How to prepare a bathroom floor for tile

Written by amanda maddox
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How to prepare a bathroom floor for tile
Properly preparing a floor for tile helps it last longer. (bathroom image by Mikhail Olykainen from Fotolia.com)

Before laying tile in the bathroom, it is important to prepare the floor by removing the old flooring and inspecting the subfloor for damage. Laying tile in a bathroom requires a level surface that is free from cracks and holes. Preparing the bathroom floor for tile ensures the tile will last longer and prevents possible damage to the underlay. Using a cement backer board provides an added layer of protection, making the floor sturdier and less prone to damage.

Skill level:
Moderate

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Things you need

  • Pliers
  • Pry bar
  • Backer board
  • Framing square
  • Cutter
  • Screws
  • Thinset

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Instructions

  1. 1

    Turn off the water supply to the toilet and flush the tank. Remove the toilet by unscrewing and removing the two nuts on each side, and then pulling it straight up. Set the toilet aside and not on the floor you're working on. Scrape the wax ring from the floor and dispose of it.

  2. 2

    Remove the old flooring material. If it is carpet, vinyl or linoleum, pull it up and use a scraper to remove any remaining glue. Sweep and vacuum the floor, removing all debris.

  3. 3

    Take out any nails, staples or screws remaining in the sub flooring, using pliers and a small pry bar to avoid damaging the subfloor. Use caulking or crack filler to fill any holes or cracks in the floor. If the subfloor shows sings of damage, such as from water, replace the area before continuing.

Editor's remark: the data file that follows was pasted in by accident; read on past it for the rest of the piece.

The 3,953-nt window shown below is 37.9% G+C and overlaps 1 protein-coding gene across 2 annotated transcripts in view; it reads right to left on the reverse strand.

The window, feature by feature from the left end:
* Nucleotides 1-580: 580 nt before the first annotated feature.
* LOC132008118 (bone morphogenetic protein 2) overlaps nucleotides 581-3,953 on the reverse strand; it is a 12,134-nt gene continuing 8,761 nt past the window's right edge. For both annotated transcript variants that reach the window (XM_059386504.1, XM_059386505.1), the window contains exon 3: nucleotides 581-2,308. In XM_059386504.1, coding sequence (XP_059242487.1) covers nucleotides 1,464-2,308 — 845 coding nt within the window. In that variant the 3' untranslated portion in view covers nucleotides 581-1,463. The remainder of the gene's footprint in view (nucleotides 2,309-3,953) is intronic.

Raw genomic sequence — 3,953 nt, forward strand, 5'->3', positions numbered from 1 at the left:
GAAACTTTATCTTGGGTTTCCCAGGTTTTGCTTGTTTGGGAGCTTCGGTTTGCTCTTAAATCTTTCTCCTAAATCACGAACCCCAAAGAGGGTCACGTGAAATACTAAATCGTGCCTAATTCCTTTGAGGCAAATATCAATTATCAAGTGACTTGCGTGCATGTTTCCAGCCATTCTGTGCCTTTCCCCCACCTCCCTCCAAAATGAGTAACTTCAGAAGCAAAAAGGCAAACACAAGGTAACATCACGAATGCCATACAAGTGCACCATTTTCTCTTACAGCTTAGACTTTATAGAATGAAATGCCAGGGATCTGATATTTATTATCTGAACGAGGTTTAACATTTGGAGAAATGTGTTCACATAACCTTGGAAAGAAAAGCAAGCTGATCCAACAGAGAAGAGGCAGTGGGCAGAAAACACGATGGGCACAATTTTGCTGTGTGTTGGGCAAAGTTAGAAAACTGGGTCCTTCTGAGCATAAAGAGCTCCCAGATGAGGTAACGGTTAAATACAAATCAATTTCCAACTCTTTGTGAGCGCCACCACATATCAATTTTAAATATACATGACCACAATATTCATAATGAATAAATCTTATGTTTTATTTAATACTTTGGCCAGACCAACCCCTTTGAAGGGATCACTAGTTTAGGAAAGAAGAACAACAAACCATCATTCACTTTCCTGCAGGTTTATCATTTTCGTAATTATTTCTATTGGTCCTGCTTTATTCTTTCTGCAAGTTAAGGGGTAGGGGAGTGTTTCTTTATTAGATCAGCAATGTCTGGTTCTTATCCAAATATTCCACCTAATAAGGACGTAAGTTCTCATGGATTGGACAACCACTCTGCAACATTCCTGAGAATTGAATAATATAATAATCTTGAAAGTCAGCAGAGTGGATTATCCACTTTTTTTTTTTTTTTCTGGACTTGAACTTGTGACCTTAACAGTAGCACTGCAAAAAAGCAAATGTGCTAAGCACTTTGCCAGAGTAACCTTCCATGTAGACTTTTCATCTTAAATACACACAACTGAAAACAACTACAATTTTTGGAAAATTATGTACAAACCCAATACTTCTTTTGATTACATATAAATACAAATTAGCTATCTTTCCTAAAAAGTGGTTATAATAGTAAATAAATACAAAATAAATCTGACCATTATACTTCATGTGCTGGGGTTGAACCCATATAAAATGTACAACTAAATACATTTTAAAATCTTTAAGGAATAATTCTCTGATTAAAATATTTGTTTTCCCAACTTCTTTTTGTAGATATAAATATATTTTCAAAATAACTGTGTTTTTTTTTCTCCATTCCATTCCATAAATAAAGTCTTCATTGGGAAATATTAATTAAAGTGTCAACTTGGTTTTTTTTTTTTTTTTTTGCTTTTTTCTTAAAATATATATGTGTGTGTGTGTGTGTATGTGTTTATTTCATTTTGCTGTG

4. 4

    Cover the floor with a cement backer board material purchased from your local builder supply or hardware store. Backer board protects your sub flooring from future water damage by adding a moisture barrier.

  5. 5

    Measure the bathroom floor and cut the backer board to fit the room. Use a framing square to score your cut and use a carbide blade cutter to cut the backer board. Lay the backer board over the floor and screw it into the floor joists about every eight inches. Leave a space between the boards and fill it in with thinset mortar, using a taping knife.

  6. 6

    Use fibreglass joint tape to cover the seams and apply another layer of thinset mortar. Begin laying the tile on your bathroom floor when the mortar sets.

Tips and warnings

  • Make sure your subfloor is sturdy. If not, use plywood to make the foundation acceptable for tile flooring.

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